UDAAP is an acronym representing laws that prohibit Unfair, Deceptive, or Abusive Acts or Practices in the context of trade or business. This includes misrepresentation, deception, false advertising, or false promises. These laws emerged following the Dodd-Frank Wall Street Reform and Consumer Protection Act that was enacted in response to the 2008 financial crisis. The ultimate goal with these laws is geared towards protecting consumers involved in financial transactions, educating consumers on their rights, and allowing them access to information and resources to best inform their decisions.
The organizations which regulate and enforce UDAAP laws are the Consumer Financial Protection Bureau (CFPB) and the Federal Trade Commission (FTC). The FTC expanded the initial UDAAP laws in 2004 to include unfair and deceptive acts and practices. Some standards for unfairness, in particular, include if it causes or is likely to cause substantial injury to consumers, the injury is not reasonably avoidable by consumers, and the injury is not outweighed by countervailing benefits to consumers or to competition.
Iowa’s UDAP statute is listed in Iowa Code Sections 714.16 through 714.16A. Iowa is unique in that it is the only state that does not give consumers the right to go to court under their UDAP statute; only the Attorney General has the power to enforce their statute. The statute is strong in the sense that it broadly prohibits unfair and deceptive acts in financial transactions.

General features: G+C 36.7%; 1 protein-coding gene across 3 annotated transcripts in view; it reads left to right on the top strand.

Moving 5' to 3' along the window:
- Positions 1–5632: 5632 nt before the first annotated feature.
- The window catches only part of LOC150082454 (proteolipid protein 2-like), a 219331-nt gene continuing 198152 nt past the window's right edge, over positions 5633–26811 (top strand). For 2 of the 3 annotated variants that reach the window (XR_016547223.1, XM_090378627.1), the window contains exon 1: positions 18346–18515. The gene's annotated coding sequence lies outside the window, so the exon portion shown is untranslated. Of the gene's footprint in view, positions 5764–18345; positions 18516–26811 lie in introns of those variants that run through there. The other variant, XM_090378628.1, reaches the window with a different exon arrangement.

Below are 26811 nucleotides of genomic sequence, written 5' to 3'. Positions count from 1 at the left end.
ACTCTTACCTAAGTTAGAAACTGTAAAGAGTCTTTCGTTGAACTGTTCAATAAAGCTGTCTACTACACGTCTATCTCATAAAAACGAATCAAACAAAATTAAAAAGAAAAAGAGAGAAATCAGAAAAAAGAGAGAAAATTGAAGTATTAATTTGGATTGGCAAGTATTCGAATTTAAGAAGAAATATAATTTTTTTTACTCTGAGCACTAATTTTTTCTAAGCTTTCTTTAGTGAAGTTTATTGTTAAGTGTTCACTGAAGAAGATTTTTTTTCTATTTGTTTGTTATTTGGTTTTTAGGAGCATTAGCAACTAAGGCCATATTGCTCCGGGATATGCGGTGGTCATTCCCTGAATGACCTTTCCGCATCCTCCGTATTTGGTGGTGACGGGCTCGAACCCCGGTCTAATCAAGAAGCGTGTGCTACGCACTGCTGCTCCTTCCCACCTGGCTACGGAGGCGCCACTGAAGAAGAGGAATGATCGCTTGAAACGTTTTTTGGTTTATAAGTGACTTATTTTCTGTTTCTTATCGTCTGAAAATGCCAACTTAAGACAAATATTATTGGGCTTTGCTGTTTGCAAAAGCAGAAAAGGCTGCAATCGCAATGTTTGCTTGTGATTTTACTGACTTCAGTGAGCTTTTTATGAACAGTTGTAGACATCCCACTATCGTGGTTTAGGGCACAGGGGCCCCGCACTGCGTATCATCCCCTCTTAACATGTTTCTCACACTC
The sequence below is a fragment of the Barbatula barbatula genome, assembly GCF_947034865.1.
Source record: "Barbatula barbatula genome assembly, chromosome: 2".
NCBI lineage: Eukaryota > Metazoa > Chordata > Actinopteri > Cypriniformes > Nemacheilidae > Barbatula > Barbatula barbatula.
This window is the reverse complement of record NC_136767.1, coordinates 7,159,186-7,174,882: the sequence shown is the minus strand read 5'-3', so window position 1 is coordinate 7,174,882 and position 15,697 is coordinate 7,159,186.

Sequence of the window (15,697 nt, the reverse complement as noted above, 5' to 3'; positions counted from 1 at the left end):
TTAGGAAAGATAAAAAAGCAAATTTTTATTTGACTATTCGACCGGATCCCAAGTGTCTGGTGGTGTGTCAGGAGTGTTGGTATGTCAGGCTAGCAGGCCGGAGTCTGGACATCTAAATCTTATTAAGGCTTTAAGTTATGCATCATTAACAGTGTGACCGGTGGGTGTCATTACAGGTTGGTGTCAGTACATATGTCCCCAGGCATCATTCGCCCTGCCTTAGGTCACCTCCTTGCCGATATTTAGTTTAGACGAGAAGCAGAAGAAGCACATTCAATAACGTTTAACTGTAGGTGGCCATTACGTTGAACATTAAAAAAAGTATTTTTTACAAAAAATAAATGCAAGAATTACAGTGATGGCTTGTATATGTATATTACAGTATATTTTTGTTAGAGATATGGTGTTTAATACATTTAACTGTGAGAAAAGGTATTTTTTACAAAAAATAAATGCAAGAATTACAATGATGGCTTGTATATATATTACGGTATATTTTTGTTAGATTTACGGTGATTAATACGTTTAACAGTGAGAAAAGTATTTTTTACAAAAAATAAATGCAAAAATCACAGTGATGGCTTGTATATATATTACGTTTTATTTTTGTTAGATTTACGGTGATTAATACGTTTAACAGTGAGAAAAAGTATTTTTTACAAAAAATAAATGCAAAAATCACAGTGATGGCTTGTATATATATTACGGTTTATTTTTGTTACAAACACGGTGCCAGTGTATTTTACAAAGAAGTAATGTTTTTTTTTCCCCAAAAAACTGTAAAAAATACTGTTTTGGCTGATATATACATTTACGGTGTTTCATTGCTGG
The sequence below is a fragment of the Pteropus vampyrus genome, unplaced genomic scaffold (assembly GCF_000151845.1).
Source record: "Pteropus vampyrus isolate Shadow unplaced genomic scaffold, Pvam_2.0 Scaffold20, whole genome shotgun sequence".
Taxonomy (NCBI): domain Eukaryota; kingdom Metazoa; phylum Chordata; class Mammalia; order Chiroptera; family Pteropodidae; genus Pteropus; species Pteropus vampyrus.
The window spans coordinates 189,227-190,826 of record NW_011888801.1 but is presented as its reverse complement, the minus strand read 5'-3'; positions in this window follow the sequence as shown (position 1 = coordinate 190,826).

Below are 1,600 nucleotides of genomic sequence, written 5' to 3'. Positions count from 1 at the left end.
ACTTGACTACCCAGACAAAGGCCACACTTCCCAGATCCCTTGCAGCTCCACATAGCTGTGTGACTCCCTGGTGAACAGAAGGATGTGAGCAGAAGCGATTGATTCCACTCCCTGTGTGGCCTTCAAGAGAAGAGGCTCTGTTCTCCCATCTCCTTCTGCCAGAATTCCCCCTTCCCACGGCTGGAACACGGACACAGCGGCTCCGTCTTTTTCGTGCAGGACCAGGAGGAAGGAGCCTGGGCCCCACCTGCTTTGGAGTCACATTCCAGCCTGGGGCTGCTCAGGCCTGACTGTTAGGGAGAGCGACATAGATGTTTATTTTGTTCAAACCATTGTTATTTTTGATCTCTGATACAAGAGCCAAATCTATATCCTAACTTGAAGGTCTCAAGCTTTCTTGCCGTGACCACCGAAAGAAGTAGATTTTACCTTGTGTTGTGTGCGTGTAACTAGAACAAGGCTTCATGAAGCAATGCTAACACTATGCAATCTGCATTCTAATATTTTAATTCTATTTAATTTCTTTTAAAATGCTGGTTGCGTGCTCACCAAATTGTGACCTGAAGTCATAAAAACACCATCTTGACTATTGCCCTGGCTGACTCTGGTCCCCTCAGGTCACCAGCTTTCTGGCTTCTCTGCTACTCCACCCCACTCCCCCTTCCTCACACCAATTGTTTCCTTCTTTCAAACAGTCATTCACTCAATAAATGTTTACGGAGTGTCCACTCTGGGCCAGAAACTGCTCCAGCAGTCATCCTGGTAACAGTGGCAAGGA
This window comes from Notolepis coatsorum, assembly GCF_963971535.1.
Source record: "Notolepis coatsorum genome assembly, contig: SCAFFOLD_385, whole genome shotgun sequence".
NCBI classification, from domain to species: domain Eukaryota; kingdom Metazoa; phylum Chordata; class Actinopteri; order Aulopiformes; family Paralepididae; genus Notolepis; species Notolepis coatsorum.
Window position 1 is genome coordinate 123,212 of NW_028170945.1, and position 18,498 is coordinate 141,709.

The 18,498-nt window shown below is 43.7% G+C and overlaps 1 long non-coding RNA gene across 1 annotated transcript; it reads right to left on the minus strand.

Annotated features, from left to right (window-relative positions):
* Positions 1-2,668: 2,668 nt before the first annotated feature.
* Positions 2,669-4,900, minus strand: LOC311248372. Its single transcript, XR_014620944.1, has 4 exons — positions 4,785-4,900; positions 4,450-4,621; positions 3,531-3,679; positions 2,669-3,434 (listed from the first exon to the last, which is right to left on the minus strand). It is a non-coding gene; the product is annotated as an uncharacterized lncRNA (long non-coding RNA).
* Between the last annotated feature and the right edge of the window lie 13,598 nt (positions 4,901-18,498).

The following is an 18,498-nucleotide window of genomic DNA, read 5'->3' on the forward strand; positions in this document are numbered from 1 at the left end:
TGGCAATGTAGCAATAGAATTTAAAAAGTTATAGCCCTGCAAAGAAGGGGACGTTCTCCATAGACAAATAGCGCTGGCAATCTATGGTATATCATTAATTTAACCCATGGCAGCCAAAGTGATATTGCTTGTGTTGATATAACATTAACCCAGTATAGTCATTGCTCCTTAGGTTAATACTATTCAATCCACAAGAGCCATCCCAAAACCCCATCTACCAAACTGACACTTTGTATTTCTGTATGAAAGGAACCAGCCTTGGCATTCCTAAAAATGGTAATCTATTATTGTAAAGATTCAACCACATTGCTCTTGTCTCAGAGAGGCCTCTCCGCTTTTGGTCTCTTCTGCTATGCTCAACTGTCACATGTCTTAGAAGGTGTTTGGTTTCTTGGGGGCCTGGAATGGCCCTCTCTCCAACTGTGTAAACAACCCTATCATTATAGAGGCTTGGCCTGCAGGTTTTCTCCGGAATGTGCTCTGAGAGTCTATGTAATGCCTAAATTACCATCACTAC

However, it is still one of the weakest statutes in the country due to the fact that it does not provide consumers with any clear remedies, such as compensatory damages or class actions. Civil penalties can be imposed by the court or determined by the Attorney General based on several factors, such as whether the defendant’s conduct was in willful disregard of the rights of an older person.
UDAAP and Arbitration
Arbitration is an out-of-court proceeding where a neutral third-party (the arbitrator) hears all the evidence from both sides and makes a decision about the case, which may or may not be binding. Binding arbitration, the most common type of arbitration, means that the decision is enforceable in a court of law and participants agree to abide by the decision. Some contracts allow for non-binding arbitration, meaning that either party is free to reject the arbitrator’s decision and take the dispute to court, although this is less common.
Arbitration has many advantages over traditional litigation, including being faster, more flexible in scheduling, and more efficient. Arbitration also avoids the hostility that can accompany court cases, remains confidential, and allows for an arbitrator who is a professional in the field to be selected instead of a judge who may not have familiarity with the issues at hand.
If you have a UDAAP claim, chances are we can bring your claim in arbitration. Arbitration is a very useful tool for resolving disputes, and Mike Agruss Law can help. With our expert guidance, we bring the big companies to the table and provide the support needed to get your bills corrected, credit reports fixed, improper fees refunded, and more. Let us pick up the sword for you; you have nothing to lose.
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